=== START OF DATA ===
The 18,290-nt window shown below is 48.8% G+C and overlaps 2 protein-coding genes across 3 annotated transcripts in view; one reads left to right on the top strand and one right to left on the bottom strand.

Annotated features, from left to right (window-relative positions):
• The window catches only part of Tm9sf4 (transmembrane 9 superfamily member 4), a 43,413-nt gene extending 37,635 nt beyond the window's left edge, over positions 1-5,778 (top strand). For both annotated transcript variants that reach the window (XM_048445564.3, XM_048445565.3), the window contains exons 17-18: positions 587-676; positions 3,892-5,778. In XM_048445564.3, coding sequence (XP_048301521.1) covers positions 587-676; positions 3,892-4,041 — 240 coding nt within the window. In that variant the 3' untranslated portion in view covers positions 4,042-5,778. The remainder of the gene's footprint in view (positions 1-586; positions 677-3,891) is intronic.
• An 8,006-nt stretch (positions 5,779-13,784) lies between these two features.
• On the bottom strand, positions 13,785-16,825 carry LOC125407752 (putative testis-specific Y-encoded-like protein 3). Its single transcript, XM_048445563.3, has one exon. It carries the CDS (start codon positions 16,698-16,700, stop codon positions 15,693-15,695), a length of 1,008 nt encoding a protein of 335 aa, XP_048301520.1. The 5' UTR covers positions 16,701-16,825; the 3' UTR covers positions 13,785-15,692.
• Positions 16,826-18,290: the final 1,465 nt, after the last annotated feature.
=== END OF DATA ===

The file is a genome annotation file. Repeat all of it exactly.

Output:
The 18,290-nt window shown below is 48.8% G+C and overlaps 2 protein-coding genes across 3 annotated transcripts in view; one reads left to right on the top strand and one right to left on the bottom strand.

Annotated features, from left to right (window-relative positions):
• The window catches only part of Tm9sf4 (transmembrane 9 superfamily member 4), a 43,413-nt gene extending 37,635 nt beyond the window's left edge, over positions 1-5,778 (top strand). For both annotated transcript variants that reach the window (XM_048445564.3, XM_048445565.3), the window contains exons 17-18: positions 587-676; positions 3,892-5,778. In XM_048445564.3, coding sequence (XP_048301521.1) covers positions 587-676; positions 3,892-4,041 — 240 coding nt within the window. In that variant the 3' untranslated portion in view covers positions 4,042-5,778. The remainder of the gene's footprint in view (positions 1-586; positions 677-3,891) is intronic.
• An 8,006-nt stretch (positions 5,779-13,784) lies between these two features.
• On the bottom strand, positions 13,785-16,825 carry LOC125407752 (putative testis-specific Y-encoded-like protein 3). Its single transcript, XM_048445563.3, has one exon. It carries the CDS (start codon positions 16,698-16,700, stop codon positions 15,693-15,695), a length of 1,008 nt encoding a protein of 335 aa, XP_048301520.1. The 5' UTR covers positions 16,701-16,825; the 3' UTR covers positions 13,785-15,692.
• Positions 16,826-18,290: the final 1,465 nt, after the last annotated feature.